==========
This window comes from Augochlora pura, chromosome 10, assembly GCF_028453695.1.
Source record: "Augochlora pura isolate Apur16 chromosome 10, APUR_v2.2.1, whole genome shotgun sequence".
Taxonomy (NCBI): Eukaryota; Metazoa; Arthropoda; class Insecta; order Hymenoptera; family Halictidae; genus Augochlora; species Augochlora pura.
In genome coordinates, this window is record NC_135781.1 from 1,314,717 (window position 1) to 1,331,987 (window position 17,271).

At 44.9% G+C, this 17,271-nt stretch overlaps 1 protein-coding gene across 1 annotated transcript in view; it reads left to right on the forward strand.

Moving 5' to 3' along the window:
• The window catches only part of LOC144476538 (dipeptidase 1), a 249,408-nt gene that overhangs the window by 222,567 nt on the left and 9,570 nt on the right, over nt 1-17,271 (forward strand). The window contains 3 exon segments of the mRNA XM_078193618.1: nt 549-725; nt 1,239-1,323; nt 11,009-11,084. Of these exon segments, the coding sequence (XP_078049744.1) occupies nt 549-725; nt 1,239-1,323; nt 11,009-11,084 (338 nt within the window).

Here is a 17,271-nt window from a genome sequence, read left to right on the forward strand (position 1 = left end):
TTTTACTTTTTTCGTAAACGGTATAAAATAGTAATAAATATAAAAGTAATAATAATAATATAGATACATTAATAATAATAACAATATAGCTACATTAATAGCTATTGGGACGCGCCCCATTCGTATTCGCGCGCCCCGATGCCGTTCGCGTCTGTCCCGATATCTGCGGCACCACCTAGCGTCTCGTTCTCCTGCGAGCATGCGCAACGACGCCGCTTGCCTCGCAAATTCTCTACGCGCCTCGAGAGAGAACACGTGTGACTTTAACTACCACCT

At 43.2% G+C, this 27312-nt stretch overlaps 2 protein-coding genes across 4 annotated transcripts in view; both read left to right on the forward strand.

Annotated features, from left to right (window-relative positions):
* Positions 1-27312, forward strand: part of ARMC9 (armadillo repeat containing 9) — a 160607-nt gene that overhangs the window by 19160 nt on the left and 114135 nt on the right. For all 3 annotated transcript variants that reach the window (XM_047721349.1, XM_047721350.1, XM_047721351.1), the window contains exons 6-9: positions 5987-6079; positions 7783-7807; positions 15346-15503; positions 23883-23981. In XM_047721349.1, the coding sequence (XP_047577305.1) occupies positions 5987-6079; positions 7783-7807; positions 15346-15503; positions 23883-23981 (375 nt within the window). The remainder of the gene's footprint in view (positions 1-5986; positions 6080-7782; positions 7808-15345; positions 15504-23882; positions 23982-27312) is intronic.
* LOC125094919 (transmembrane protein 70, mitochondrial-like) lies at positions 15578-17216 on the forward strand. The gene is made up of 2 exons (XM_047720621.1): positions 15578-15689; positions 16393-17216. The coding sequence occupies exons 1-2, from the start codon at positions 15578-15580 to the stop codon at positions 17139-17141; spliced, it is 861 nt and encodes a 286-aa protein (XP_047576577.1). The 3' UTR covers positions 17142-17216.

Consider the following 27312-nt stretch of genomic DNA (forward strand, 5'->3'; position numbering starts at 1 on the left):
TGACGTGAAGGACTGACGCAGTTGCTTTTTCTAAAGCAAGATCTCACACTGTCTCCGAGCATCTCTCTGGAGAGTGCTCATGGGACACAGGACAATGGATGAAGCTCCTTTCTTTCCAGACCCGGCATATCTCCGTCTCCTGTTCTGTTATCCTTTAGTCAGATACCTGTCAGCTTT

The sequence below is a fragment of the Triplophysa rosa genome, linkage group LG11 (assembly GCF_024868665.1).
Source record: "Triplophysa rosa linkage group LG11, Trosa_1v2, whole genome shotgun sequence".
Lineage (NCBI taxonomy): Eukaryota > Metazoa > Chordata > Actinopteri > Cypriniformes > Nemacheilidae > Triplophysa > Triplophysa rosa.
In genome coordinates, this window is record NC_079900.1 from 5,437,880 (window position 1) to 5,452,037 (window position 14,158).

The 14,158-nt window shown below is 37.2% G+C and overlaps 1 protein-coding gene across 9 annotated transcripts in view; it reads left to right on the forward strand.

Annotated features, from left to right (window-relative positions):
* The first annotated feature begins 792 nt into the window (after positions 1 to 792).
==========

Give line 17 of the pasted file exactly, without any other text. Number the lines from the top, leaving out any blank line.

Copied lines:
Source record: "Triplophysa rosa linkage group LG11, Trosa_1v2, whole genome shotgun sequence".